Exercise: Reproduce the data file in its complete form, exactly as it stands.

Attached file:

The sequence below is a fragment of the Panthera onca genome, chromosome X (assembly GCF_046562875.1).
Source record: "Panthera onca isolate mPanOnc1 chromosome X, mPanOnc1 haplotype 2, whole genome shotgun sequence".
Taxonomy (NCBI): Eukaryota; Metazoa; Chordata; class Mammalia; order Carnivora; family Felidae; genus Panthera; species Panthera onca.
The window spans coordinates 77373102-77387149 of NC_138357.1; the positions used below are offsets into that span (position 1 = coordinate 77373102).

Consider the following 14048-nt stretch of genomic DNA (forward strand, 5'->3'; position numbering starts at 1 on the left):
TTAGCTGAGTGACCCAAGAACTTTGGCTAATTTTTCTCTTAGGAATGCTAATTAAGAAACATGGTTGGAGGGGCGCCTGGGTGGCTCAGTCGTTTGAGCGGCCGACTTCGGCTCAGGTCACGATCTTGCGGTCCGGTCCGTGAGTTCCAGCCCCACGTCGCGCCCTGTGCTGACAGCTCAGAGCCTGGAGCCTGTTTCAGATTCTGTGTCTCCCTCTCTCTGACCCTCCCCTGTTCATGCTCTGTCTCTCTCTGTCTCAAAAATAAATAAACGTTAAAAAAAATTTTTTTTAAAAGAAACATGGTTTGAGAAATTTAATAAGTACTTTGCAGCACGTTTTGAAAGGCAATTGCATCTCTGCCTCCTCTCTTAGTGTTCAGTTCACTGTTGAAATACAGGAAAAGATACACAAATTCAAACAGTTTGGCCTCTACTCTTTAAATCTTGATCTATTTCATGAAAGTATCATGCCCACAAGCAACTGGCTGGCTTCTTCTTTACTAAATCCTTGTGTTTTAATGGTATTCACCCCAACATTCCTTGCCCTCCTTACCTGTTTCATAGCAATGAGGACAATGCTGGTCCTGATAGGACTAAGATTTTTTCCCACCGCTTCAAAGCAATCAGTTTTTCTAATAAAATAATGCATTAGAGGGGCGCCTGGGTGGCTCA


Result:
The sequence below is a fragment of the Panthera onca genome, chromosome X (assembly GCF_046562875.1).
Source record: "Panthera onca isolate mPanOnc1 chromosome X, mPanOnc1 haplotype 2, whole genome shotgun sequence".
Taxonomy (NCBI): Eukaryota; Metazoa; Chordata; class Mammalia; order Carnivora; family Felidae; genus Panthera; species Panthera onca.
The window spans coordinates 77373102-77387149 of NC_138357.1; the positions used below are offsets into that span (position 1 = coordinate 77373102).

Consider the following 14048-nt stretch of genomic DNA (forward strand, 5'->3'; position numbering starts at 1 on the left):
TTAGCTGAGTGACCCAAGAACTTTGGCTAATTTTTCTCTTAGGAATGCTAATTAAGAAACATGGTTGGAGGGGCGCCTGGGTGGCTCAGTCGTTTGAGCGGCCGACTTCGGCTCAGGTCACGATCTTGCGGTCCGGTCCGTGAGTTCCAGCCCCACGTCGCGCCCTGTGCTGACAGCTCAGAGCCTGGAGCCTGTTTCAGATTCTGTGTCTCCCTCTCTCTGACCCTCCCCTGTTCATGCTCTGTCTCTCTCTGTCTCAAAAATAAATAAACGTTAAAAAAAATTTTTTTTAAAAGAAACATGGTTTGAGAAATTTAATAAGTACTTTGCAGCACGTTTTGAAAGGCAATTGCATCTCTGCCTCCTCTCTTAGTGTTCAGTTCACTGTTGAAATACAGGAAAAGATACACAAATTCAAACAGTTTGGCCTCTACTCTTTAAATCTTGATCTATTTCATGAAAGTATCATGCCCACAAGCAACTGGCTGGCTTCTTCTTTACTAAATCCTTGTGTTTTAATGGTATTCACCCCAACATTCCTTGCCCTCCTTACCTGTTTCATAGCAATGAGGACAATGCTGGTCCTGATAGGACTAAGATTTTTTCCCACCGCTTCAAAGCAATCAGTTTTTCTAATAAAATAATGCATTAGAGGGGCGCCTGGGTGGCTCA